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Free Agent Academy: a School & Community for Self-Employment

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The Free Agent Academy is not just any academy. It is an online school and community for those willing to be self-employed. A self learning academy? Yes, Free Agent Academy is designed to give you the skill set to have a successful business via an online medium at your pace.

Its personable style and straightforward attitude really gets your mind working. Professional teachers and dynamic courses offer a solid foundation for joining the free agent movement and finding your path to success. Free Agent Academy also believes in future education and rejoining their team after taking classes and succeeding in the self-employment business. Just what any community building business would be looking for.
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Code.Coffee.Cows: Growing Up in the Field

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I’m a native. Yes, I was born and raised in the North Bay, first living in Marin County (San Anselmo and Novato) and then when I was around the age of seven my family moved up to Cotati. I’ve been in Santa Rosa though for all of my adult life.

I wasn’t raised in a startup culture, per se. I didn’t know any entrepreneurs, any business moguls. My dad was a computer programmer (like father, like son!), but he bought into the job security idea of working many years at one job and then retiring. To his credit, he did join a startup at one point (I must have been around 10 at the time) that was going to introduce handheld electronic devices and networks to the restaurant industry. Cool idea, unstable founders (not my dad, the other guys), and the thing never went anywhere. It’s too bad, really.

My mom on the other hand was an Artist with a capital A. She was an innovative, demanding, perfectionist who could never hold down a regular job because, frankly, learning a new langugage or studying 13-th century Scottish poetry was far more engaging. I’m not the scholar she was, but I attribute much of my creative drive to her. She passed away several years ago, died of cancer. (Aside: the recent loss of Steve Jobs, also due to cancer, hit me rather hard. The similarities in personality are rather striking.)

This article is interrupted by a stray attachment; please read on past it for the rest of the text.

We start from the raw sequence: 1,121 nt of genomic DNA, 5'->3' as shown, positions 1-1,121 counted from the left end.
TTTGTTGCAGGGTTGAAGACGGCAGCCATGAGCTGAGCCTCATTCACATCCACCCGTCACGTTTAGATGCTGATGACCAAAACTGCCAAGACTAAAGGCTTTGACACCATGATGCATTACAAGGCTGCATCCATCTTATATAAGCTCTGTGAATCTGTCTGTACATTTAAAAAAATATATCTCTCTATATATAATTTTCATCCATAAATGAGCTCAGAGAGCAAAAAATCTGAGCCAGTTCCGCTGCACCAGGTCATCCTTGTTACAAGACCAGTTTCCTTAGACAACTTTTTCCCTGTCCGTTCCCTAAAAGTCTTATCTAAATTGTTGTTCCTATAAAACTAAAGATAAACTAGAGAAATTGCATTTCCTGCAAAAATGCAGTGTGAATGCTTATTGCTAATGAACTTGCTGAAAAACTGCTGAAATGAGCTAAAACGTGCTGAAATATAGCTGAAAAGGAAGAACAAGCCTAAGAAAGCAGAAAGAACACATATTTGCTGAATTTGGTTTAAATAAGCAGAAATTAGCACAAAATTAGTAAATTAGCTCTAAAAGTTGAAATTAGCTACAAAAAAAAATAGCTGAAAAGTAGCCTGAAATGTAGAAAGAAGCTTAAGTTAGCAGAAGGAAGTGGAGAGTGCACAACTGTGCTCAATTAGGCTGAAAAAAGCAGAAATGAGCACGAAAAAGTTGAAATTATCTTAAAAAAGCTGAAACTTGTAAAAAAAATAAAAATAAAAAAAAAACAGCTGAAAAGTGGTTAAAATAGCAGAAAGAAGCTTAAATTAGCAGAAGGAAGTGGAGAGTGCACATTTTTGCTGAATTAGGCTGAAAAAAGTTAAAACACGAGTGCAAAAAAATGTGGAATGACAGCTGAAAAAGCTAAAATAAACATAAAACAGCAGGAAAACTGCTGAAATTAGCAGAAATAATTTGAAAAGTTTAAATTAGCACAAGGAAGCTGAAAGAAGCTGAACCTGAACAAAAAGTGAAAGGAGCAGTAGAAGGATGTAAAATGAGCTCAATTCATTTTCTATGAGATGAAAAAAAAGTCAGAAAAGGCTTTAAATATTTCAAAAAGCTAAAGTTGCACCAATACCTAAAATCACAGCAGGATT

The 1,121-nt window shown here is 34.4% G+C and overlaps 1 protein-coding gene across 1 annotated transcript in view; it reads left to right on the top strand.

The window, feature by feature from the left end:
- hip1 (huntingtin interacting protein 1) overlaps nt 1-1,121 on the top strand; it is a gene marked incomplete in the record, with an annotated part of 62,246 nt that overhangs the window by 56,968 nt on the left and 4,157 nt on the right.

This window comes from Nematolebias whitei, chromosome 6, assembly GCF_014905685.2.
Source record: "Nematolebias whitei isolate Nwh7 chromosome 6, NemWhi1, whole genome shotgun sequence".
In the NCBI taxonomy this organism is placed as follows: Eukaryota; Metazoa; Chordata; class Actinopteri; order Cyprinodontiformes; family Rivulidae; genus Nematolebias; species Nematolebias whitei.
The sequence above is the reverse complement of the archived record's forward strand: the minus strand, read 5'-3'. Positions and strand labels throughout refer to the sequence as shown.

So I was raised in a creative culture, yes. But it wasn’t like being in the Valley, or Harvard, or even New York. I knew nothing about how to structure a business. I didn’t even know what venture capital WAS until a few years ago. Still learning how it works (from the outside — I’m still bootstrapping).

I’ve become a voratious reader of tech startup news. If I don’t get my TechCrunch fix, I’m a wreck. But it’s frustrating too — like I said in my last column, I don’t want to move to Silicon Valley, or Boston. I worked in San Francisco for two years and enjoyed my big city experience, but it’s just too noisy and crowded and expensive. And the valley, while less crowded in an urban sense, nevertheless is just way too much civilization in one spot for me. I love driving from Santa Rosa to my office in Sebastopol and seeing the grassy fields, the oak trees, the wildflowers, and — of course — the cows. I love the grape vines and the quaint little villages. I’m a native North Bay-er and have no wish to change course.

The frustration is the ways we are behind the curve in this area when it comes to startup infrastructure. There’s probably a bit more going on in Marin County than up here in Sonoma County, but otherwise I can tell you in one word what is the dominant business paradigm up here: wine. Yes, if you are into the wine industry, this is the Epicenter. Ground zero. This is Wine Country. Sonoma and Napa are to wine and gourmet food what Silicon Valley is to tech. So if wine is your thing, here is where you need to be.